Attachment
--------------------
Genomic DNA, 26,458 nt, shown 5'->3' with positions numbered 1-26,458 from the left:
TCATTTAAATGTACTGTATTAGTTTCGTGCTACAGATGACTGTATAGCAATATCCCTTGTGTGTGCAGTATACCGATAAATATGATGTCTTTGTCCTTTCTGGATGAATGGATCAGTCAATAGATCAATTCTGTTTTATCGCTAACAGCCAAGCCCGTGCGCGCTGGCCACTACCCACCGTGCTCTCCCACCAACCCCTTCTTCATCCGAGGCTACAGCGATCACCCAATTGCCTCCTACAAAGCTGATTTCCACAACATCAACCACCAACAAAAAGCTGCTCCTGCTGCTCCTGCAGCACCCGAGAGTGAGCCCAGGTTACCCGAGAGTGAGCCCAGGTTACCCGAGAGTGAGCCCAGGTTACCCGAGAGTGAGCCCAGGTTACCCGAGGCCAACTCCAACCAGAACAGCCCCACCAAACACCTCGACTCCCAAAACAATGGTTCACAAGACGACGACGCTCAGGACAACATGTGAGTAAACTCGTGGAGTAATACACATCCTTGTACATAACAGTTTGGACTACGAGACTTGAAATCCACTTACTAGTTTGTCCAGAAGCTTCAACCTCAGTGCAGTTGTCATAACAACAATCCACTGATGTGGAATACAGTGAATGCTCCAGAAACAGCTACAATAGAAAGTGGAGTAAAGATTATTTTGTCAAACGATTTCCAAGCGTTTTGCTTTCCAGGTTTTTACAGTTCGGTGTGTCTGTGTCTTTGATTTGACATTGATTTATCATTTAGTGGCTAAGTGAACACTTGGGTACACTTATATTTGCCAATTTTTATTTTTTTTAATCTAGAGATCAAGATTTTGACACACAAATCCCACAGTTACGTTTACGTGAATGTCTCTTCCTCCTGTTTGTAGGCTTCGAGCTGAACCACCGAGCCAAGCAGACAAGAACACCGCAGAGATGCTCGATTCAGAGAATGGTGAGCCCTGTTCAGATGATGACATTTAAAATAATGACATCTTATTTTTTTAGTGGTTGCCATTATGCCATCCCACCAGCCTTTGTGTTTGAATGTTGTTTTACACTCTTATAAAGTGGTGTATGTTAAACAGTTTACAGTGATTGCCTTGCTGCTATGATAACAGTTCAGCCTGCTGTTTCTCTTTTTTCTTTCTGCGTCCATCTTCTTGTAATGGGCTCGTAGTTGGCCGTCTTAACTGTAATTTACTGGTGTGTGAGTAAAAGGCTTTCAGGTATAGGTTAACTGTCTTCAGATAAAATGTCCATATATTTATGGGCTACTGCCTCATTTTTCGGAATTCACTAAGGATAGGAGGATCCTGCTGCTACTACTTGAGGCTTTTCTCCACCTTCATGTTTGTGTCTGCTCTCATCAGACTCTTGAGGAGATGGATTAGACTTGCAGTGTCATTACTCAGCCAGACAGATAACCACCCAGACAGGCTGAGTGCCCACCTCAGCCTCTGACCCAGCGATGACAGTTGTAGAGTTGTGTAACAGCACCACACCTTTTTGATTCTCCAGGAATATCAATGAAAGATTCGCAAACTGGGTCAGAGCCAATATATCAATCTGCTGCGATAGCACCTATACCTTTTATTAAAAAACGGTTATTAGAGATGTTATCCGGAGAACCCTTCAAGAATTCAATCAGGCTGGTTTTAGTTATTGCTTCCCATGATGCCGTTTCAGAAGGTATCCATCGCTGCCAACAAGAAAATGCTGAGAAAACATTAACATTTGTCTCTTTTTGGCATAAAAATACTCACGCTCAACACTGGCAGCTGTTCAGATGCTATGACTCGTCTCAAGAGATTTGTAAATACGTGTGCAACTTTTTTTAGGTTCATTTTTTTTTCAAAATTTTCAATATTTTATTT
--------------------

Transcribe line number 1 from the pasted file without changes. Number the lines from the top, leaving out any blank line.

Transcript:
Genomic DNA, 26,458 nt, shown 5'->3' with positions numbered 1-26,458 from the left: